Some of the characteristics of chrome in the metallic state are as follows: 

Atomic Weight 52.01 
Melting Point 3362 F°
Crystal Form Body Centered cubic (bcc) 

Deposits of hard chrome have a hard lustrous appearance, the deposit is not affected by heat up to 800° F to any great extent, and it resists corrosion extremely well, and is attacked by few chemicals or substances. 

The main properties for which it is applied are: 

    1. Hardness and resistance to wear
    2. Resistance to corrosion and heat
    3. Low coefficient of friction (non-adhesive properties)
Hard chrome plating is an electrochemical process by which the metal chromium is deposited on to a conductive substrate by virtue of electrolysis; at very controlled (low) temperatures and current values. 


The extreme hardness of the electrodeposit has led to the adoption of the term "hard chrome" in industry. Average figures obtainable gives this hardness: 

850 -1000 Vickers P.N. 
70 Rockwell C 
800 Brinell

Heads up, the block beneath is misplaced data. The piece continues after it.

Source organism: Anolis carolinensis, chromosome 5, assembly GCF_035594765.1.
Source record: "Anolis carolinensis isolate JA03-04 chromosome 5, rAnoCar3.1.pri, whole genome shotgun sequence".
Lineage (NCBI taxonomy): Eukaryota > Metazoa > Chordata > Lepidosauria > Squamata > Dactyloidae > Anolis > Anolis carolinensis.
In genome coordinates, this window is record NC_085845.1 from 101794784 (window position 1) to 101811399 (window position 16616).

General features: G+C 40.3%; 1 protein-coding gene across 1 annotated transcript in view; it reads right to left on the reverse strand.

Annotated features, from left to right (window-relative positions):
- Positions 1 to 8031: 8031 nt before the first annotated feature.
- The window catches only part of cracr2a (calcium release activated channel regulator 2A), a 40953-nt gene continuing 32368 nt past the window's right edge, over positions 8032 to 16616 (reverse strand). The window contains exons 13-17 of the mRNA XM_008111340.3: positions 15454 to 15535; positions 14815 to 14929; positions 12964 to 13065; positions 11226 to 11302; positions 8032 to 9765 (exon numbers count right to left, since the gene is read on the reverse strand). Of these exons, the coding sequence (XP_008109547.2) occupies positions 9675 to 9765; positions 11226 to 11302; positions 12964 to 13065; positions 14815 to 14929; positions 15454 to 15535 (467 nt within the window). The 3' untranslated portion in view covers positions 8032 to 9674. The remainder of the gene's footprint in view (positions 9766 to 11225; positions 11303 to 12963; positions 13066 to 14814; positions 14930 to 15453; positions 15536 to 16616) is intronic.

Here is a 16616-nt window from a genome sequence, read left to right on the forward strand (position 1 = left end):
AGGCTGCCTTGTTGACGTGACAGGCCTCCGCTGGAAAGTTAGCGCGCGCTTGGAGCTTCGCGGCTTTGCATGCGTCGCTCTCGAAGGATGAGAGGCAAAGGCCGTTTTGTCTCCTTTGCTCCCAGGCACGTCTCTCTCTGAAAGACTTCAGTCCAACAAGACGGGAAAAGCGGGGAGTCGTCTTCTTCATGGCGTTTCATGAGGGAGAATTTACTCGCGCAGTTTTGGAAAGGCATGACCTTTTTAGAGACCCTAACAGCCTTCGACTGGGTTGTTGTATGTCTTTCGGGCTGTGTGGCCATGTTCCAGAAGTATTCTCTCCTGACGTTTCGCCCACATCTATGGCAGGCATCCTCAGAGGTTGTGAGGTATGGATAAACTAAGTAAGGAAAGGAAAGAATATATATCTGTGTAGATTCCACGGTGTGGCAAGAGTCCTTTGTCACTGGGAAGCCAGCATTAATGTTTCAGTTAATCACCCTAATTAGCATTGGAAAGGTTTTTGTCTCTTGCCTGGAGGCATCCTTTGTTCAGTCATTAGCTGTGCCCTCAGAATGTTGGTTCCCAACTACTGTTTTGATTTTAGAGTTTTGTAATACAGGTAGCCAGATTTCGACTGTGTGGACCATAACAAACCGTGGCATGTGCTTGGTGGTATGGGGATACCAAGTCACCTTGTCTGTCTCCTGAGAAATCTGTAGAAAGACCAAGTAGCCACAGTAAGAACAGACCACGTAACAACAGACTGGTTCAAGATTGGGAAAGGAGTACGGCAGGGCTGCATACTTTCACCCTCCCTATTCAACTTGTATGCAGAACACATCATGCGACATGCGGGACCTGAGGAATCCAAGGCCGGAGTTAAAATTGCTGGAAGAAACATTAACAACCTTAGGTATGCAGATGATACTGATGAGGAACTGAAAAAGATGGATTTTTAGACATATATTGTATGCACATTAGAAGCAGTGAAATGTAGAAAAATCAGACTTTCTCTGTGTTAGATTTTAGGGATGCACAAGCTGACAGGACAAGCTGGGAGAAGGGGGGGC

The resistance to wear of hard chrome is based essentially on this hardness and also on the fact that the deposited metal has a low surface energy. Unfortunately it is very difficult to lay down specific means of testing and measuring wear, although it is a definite fact the hard chrome performs in a superior manner under most conditions. 

In plastic tooling applications the main sources of wear met with, under conditions of: 

    1. dry friction
    2. friction under high pressure
    3. friction under revolving conditions
    4. by abrasive action
    5. by wear at high temperature

Hard chrome deposits are utilized extensively in a vast number of applications to resist corrosion of the basis metal by extremely superheated gases. These same conditions exist within the plastics tooling during the molding cycle. 

The protective qualities of the deposit depend on a number of factors, the most important of which are the fine grain structure of the deposited metal, its resistance to oxidizing and reducing agents and very high temperatures which are necessary to oxidize the metal. 

Unfortunately one inorganic acid gas, which results commonly from the degradation of PVC, is beyond the resistance of the plate. Usage in such an application should be very limited with at least .003 deposit. 

In plastics tooling applications, heat is hardly a factor to consider as possibly affecting the chrome properties. Hard chrome resists the effects of heat well up to 800° and then only changes slightly up to 1000° F.